“As a senior project manager with experience of working on some high profile projects with large names in financial services I have been applying for a number of project management jobs recently and had a few calls but still no interviews – what am I doing wrong? I am clearly attracting some interest but not a lot and I don’t seem to be getting further that the initial recruiter call and promise of being put forward to the client.” John Senior PM London
Without looking at your CV it is hard to say but I can make an educated guess at where you are going wrong John – for a start, the fact you have worked on high profile projects for reputable businesses will always attract some interest from recruiters. However the experience alone won’t cut it with the employers and this part is the most frustrating for the recruiters, your CV clearly isn’t selling you positively so the recruiters are taking a punt by putting you forward for roles but you are being rejected against your peers who have a much stronger CV.
Be sure to tell us about the projects – what was involved and what they achieved but don’t write an essay, keep it clear and concise (we don’t need to know sq ft just general scale). Then tell us how you work – think about the job description, it should contain a list of wants, are you addressing these wants on your CV?? And not just a list of skills, use the space to talk through context so we know exactly who, how, when, why etc. Do not assume the reviewer will know you work in a particular way, having the PM badges doesn’t excuse you from talking about method in your CV.
I was at an event recently when I met a hiring manager from a large employer in London, he talked to me about a project controls position which had become available and it really struck a chord with my experience. I asked a few questions and explained my background then asked if he would be interested in my application, to my delight he said yes and gave me contact details asking me to send my CV and cover letter to him. I am fairly sure my CV reflects the detail required for the role but I have little experience in writing a cover letter can you advise where to start? Sarah – Project Consultant, London.
Many thanks for your question Sarah let me start by saying well done for asking questions about the requirements for the role – this is a key starting point for the bulk of the letter. Ideally you should highlight specific examples of your experience which closely matches the role – avoid being theoretical, keep to facts. As this is a project controls role I would keep focus on where you have “policed” governance or put structures in place, talk though background briefly then what you were actually doing and the results achieved from this.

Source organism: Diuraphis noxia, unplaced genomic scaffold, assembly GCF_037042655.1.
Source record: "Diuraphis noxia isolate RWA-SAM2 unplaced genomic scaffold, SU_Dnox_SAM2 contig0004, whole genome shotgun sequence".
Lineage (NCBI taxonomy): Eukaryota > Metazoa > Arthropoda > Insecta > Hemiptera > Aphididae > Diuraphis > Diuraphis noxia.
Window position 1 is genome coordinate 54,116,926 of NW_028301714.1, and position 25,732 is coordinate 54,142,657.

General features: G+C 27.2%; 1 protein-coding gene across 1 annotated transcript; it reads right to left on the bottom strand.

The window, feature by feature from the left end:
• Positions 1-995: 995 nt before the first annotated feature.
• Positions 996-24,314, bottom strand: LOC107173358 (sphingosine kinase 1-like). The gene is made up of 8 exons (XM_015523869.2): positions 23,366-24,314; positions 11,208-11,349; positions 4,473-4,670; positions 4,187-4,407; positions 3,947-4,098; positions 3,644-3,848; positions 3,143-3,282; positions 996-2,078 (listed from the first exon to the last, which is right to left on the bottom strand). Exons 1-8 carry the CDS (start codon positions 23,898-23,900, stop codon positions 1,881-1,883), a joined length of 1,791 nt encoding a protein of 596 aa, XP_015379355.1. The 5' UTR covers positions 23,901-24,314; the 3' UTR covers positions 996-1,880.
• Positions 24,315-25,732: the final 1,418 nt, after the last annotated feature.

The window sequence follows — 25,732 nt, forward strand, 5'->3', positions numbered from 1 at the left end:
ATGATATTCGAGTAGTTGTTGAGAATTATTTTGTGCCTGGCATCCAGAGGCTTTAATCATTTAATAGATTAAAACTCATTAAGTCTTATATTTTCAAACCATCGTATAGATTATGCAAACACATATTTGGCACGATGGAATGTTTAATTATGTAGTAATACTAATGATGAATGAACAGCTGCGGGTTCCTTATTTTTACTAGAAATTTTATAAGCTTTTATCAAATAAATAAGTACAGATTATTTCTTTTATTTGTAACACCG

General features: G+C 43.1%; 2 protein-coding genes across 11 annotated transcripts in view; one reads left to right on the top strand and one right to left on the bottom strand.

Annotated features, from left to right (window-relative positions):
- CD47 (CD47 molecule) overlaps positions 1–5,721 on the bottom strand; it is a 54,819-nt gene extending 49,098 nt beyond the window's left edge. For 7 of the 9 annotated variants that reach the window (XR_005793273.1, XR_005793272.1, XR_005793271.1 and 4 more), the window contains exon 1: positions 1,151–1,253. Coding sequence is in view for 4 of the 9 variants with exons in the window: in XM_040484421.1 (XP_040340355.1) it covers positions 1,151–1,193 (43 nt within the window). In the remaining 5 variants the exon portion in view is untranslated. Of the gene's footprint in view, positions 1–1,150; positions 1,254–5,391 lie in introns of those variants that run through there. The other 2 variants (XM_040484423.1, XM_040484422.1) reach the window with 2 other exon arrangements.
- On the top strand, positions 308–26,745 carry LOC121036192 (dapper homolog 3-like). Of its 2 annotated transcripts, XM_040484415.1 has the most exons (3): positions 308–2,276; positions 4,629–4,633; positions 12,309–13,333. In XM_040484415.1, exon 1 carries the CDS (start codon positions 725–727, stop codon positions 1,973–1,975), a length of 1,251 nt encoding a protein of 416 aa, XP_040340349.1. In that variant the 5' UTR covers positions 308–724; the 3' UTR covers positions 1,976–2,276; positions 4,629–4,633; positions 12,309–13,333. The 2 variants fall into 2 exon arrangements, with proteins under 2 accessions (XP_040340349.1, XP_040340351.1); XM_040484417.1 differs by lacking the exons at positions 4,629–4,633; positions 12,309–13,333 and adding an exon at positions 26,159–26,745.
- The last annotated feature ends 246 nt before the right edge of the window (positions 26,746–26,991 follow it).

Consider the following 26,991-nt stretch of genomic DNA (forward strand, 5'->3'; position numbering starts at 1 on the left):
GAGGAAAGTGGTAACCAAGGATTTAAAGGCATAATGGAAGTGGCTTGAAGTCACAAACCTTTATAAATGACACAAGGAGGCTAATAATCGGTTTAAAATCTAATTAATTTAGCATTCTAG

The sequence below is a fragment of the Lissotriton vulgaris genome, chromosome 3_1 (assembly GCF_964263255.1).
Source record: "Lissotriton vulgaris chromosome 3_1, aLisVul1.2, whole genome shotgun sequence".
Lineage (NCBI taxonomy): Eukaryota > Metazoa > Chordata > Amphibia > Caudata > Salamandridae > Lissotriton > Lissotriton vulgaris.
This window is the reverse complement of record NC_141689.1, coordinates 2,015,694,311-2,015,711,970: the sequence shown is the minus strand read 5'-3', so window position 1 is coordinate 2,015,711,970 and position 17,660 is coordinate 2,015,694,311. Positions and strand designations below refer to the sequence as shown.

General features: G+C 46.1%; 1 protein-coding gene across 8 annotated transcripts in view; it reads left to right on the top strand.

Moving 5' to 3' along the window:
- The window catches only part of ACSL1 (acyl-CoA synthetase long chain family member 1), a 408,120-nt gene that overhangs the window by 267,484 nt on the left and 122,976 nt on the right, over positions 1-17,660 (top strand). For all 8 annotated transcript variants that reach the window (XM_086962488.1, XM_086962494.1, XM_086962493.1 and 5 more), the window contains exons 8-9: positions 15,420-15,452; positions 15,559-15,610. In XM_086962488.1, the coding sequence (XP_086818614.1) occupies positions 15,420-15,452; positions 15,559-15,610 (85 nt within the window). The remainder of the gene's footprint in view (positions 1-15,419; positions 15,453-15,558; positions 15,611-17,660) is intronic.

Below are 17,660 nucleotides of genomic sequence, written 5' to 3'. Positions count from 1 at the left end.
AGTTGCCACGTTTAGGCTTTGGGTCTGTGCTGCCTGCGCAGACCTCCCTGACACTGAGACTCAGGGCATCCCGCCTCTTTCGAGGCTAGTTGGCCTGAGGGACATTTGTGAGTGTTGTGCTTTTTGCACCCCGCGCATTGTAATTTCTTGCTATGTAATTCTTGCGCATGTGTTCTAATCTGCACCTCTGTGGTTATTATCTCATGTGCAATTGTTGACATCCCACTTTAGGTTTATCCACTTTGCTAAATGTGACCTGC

I know you mentioned your CV you feel is up to scratch, however, the CV needs to back up your cover letter – therefore you should read through the letter once complete then read through your CV to ensue it matches up. This is where many fall down, spending a long time creating a great cover letter then the CV doesn’t reflect this experience clearly. As cover letters often get discarded, it is important to make sure you really work on that CV or all that time will have gone to waste and you’ll be left wondering why you’ve not had a call.
Dear Nicola, I have been in the same role for 5 years (a Project Coordinator) within Central Government with a lot of experience in supporting hardware and software roll outs. I am due to be made redundant next month and so I have updated my CV and applied for 10 positions but not heard anything back. Can you tell me where I am going wrong please? John, Project Coordinator, London.
Hi John, many thanks for getting in touch. Firstly let me start by asking if the roles you have applied for are similar to the one you are currently doing? As it is common for PM professionals to apply for anything with PM job titles without reading the job description/advert properly. As you’ll probably be aware, job titles can be very misleading so it is important to read through each role before applying for it. Ensure you can meet at least 90% of what they are asking for, employers are very cautious on the skill set they will want on board the team and in a time where training has been cut they will want a close match to their requirements so you can slip into the role with minimal handholding. Once you start to look at all the roles out there, and there are quite a lot, you will start to recognise the ones you should be applying for and avoiding ones which aren’t going to gain a response.